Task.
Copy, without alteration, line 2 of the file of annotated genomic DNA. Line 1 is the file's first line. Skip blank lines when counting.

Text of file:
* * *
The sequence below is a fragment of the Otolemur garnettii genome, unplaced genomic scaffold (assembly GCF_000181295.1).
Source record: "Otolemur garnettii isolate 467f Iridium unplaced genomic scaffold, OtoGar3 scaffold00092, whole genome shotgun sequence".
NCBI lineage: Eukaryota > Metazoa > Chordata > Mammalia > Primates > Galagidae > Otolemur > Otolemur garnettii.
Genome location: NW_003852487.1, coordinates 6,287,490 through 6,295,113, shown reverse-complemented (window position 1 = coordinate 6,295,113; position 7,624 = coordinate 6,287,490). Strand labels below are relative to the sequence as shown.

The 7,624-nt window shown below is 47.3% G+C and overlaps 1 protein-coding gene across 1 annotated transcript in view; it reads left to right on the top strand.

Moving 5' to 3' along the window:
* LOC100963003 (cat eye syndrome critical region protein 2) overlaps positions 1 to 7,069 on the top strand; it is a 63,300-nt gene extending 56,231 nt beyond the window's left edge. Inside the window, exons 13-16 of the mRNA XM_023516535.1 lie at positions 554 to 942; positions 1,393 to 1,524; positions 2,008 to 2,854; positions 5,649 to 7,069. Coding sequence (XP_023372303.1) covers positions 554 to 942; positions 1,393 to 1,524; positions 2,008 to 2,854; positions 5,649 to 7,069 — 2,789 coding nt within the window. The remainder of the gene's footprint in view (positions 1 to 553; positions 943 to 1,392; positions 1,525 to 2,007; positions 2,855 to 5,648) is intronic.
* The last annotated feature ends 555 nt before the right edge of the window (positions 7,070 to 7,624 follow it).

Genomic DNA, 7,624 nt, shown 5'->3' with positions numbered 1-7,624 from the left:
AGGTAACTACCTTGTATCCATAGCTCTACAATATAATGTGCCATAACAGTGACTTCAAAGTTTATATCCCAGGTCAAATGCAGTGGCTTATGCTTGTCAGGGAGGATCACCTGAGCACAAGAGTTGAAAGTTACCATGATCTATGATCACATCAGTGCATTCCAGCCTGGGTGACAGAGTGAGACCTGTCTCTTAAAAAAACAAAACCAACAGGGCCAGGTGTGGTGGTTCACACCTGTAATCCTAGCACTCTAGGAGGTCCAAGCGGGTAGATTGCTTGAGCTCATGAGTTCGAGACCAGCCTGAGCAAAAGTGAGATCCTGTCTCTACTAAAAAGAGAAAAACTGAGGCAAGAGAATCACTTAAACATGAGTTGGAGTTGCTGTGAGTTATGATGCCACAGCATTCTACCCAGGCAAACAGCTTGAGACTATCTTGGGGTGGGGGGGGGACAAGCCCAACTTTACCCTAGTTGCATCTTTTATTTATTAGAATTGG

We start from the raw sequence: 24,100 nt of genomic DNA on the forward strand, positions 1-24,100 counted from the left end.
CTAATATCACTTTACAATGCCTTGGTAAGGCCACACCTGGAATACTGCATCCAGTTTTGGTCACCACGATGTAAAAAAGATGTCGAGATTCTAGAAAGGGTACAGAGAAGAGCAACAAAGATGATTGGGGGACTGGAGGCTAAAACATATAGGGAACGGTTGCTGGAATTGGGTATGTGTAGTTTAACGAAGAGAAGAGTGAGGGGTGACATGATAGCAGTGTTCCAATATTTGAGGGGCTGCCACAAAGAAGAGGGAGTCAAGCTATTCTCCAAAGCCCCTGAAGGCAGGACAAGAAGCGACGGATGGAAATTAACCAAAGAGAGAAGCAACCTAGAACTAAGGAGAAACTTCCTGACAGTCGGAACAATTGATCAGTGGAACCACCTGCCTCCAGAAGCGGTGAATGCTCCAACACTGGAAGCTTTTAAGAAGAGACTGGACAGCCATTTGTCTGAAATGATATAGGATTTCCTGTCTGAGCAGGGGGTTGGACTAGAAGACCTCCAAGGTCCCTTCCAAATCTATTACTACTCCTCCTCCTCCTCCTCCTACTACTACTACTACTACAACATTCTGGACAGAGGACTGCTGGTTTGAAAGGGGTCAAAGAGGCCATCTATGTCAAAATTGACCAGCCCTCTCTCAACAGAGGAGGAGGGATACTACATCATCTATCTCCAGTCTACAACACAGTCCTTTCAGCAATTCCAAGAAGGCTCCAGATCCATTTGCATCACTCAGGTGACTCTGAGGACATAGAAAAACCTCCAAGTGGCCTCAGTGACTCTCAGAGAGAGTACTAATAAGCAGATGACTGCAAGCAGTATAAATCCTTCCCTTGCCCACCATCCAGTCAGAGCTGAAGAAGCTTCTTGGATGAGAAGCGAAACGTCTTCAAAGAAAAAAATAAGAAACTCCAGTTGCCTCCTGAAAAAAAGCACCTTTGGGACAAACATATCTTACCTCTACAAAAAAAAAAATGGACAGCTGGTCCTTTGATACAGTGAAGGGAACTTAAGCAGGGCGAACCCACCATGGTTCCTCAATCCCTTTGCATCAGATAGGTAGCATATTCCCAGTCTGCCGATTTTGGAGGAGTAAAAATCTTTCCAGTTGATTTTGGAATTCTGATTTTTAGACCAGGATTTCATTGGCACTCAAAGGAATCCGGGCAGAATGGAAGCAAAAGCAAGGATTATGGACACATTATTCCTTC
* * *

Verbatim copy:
Source record: "Otolemur garnettii isolate 467f Iridium unplaced genomic scaffold, OtoGar3 scaffold00092, whole genome shotgun sequence".